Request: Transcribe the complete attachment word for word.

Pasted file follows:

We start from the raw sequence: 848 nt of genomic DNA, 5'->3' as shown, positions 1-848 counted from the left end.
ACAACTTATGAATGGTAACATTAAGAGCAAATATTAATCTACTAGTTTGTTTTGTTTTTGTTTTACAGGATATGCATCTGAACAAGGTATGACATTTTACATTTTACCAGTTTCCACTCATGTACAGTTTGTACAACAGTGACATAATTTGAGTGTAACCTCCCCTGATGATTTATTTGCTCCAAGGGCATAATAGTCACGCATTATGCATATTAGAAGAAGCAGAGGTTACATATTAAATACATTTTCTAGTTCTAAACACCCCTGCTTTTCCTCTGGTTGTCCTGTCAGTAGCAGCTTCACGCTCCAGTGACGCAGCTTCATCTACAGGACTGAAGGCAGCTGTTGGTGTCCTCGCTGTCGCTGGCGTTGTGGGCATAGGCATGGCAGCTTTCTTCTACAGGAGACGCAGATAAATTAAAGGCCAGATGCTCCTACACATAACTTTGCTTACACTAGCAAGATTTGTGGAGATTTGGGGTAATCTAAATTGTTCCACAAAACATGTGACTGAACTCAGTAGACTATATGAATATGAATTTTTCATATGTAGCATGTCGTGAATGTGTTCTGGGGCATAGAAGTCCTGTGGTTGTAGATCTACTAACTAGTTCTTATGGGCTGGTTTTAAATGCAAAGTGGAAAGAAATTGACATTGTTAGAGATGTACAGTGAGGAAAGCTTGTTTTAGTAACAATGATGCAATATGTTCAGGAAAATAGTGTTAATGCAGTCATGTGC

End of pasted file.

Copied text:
We start from the raw sequence: 848 nt of genomic DNA, 5'->3' as shown, positions 1-848 counted from the left end.
ACAACTTATGAATGGTAACATTAAGAGCAAATATTAATCTACTAGTTTGTTTTGTTTTTGTTTTACAGGATATGCATCTGAACAAGGTATGACATTTTACATTTTACCAGTTTCCACTCATGTACAGTTTGTACAACAGTGACATAATTTGAGTGTAACCTCCCCTGATGATTTATTTGCTCCAAGGGCATAATAGTCACGCATTATGCATATTAGAAGAAGCAGAGGTTACATATTAAATACATTTTCTAGTTCTAAACACCCCTGCTTTTCCTCTGGTTGTCCTGTCAGTAGCAGCTTCACGCTCCAGTGACGCAGCTTCATCTACAGGACTGAAGGCAGCTGTTGGTGTCCTCGCTGTCGCTGGCGTTGTGGGCATAGGCATGGCAGCTTTCTTCTACAGGAGACGCAGATAAATTAAAGGCCAGATGCTCCTACACATAACTTTGCTTACACTAGCAAGATTTGTGGAGATTTGGGGTAATCTAAATTGTTCCACAAAACATGTGACTGAACTCAGTAGACTATATGAATATGAATTTTTCATATGTAGCATGTCGTGAATGTGTTCTGGGGCATAGAAGTCCTGTGGTTGTAGATCTACTAACTAGTTCTTATGGGCTGGTTTTAAATGCAAAGTGGAAAGAAATTGACATTGTTAGAGATGTACAGTGAGGAAAGCTTGTTTTAGTAACAATGATGCAATATGTTCAGGAAAATAGTGTTAATGCAGTCATGTGC